The Court held that CISG was not applicable to the transaction because no contract had been concluded as required by Art. 1(1). The Court reached its conclusion through the application of Art. 11, allowing the admission of parol evidence for the purpose of finding a contract. Although parol evidence is admissible under CISG, the Court noted, the undisputed facts were insufficient for the finding of a contract in this instance.

The Court also pointed out that, even if the evidence were sufficient to support the conclusion of a contract between the manufacturer and the buyer, such a finding would require that the agent was acting with the authority of the manufacturer in the negotiation. If this were the case, the agent's instructions for a different method of payment would constitute a valid modification of the contract. The buyer performed its obligations under this scenario by making the payment. Therefore, the Court held that there was no breach of contract by the buyer.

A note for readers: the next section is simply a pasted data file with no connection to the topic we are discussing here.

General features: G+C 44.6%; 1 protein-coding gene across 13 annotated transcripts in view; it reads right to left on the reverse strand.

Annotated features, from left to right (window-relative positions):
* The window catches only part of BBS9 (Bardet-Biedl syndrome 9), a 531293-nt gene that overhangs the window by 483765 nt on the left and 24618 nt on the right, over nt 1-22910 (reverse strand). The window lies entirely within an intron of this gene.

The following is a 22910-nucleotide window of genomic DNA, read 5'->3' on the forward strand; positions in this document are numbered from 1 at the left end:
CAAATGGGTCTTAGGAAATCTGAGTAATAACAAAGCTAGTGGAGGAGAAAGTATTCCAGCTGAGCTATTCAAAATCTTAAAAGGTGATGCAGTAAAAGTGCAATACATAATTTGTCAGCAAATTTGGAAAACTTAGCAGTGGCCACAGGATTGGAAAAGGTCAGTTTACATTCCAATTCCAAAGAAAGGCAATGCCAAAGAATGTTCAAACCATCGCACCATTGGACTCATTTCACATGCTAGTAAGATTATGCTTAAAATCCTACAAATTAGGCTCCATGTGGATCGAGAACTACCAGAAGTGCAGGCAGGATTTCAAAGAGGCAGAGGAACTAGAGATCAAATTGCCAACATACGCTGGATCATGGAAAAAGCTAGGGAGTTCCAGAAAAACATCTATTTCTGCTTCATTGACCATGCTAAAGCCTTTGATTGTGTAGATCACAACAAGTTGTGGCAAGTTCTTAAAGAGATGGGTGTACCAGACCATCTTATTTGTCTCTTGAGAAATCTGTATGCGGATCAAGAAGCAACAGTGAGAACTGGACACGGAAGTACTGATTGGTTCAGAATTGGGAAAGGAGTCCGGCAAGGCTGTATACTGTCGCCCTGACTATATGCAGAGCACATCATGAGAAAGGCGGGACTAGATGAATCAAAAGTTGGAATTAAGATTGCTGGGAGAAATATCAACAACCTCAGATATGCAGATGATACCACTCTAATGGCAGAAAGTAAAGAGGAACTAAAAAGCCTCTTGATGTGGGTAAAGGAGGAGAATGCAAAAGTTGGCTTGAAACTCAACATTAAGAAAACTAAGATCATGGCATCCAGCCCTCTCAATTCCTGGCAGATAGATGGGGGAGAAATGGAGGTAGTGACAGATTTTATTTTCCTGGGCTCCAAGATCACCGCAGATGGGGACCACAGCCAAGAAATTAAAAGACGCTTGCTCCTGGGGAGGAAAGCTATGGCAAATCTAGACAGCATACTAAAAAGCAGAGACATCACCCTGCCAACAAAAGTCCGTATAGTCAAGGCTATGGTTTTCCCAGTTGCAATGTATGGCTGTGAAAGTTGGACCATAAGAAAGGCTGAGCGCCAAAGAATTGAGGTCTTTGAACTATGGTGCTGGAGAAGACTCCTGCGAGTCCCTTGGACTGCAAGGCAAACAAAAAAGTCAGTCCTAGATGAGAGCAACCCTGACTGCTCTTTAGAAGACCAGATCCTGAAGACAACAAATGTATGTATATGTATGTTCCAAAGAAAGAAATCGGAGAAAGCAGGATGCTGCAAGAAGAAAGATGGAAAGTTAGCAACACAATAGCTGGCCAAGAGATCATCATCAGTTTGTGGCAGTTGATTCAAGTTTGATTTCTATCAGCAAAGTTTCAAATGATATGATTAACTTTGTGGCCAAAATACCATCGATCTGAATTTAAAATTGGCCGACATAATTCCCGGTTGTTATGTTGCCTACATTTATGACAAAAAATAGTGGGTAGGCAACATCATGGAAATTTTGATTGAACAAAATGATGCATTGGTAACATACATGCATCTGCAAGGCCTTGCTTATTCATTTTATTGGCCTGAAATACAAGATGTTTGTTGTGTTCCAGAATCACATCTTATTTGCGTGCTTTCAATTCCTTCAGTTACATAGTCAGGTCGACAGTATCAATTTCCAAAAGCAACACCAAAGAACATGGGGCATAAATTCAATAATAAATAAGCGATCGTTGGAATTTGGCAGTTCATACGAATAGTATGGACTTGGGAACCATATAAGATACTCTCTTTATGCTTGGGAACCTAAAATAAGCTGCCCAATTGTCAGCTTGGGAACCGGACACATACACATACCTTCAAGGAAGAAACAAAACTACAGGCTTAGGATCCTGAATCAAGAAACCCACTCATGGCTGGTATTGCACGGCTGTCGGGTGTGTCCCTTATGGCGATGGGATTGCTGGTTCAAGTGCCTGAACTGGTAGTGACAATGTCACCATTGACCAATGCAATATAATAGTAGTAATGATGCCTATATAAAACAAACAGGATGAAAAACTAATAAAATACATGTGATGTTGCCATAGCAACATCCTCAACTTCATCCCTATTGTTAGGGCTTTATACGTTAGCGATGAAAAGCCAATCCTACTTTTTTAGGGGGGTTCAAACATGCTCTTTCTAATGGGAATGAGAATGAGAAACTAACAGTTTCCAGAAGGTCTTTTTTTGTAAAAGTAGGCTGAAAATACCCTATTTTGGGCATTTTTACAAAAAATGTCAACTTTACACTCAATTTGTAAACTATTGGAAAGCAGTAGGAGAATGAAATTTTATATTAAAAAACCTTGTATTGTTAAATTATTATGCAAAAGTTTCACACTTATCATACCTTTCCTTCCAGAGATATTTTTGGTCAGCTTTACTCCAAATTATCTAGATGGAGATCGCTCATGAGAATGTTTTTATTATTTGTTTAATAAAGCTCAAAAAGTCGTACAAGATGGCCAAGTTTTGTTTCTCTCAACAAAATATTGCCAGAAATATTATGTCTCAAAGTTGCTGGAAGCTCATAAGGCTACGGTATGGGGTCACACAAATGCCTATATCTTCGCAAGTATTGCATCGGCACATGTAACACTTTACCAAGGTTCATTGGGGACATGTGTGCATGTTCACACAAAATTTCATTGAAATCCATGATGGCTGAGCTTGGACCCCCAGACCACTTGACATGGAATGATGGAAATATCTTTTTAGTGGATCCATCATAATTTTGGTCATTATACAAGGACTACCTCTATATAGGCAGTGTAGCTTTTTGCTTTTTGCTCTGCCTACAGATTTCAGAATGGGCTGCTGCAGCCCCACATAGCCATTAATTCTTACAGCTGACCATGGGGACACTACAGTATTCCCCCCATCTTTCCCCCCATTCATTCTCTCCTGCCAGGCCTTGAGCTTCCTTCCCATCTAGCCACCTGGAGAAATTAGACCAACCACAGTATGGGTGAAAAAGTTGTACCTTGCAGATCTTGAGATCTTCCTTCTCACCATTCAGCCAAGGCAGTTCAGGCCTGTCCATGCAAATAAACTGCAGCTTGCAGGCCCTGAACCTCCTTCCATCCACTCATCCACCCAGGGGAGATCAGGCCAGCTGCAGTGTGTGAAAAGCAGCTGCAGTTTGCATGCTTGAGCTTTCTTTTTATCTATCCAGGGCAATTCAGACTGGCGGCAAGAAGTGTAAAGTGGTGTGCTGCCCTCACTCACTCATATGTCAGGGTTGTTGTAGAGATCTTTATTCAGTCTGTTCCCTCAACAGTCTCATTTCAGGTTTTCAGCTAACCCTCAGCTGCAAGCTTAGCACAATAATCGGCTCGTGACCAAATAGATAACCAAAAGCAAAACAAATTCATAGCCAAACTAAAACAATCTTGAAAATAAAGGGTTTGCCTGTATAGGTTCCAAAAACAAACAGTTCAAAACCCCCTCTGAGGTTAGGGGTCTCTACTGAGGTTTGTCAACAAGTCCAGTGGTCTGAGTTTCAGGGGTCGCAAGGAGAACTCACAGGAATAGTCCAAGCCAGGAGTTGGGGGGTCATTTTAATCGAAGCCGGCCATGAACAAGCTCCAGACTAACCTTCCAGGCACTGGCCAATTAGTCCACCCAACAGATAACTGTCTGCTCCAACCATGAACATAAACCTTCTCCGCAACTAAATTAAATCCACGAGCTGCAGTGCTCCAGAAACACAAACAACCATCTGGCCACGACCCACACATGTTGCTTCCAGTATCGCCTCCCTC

United States District Court, S.D. New York.
FERCUS, S.R.L., Plaintiff,
Mario PALAZZO, MP Shoes Corporation, USA National Shoe Corp., Marty Shoes, Inc., Shonac Corporation and DSW Shoe Warehouse, Inc., Defendants. No. 98 CIV. 7728(NRB).
Aug. 8, 2000


BUCHWALD, District J.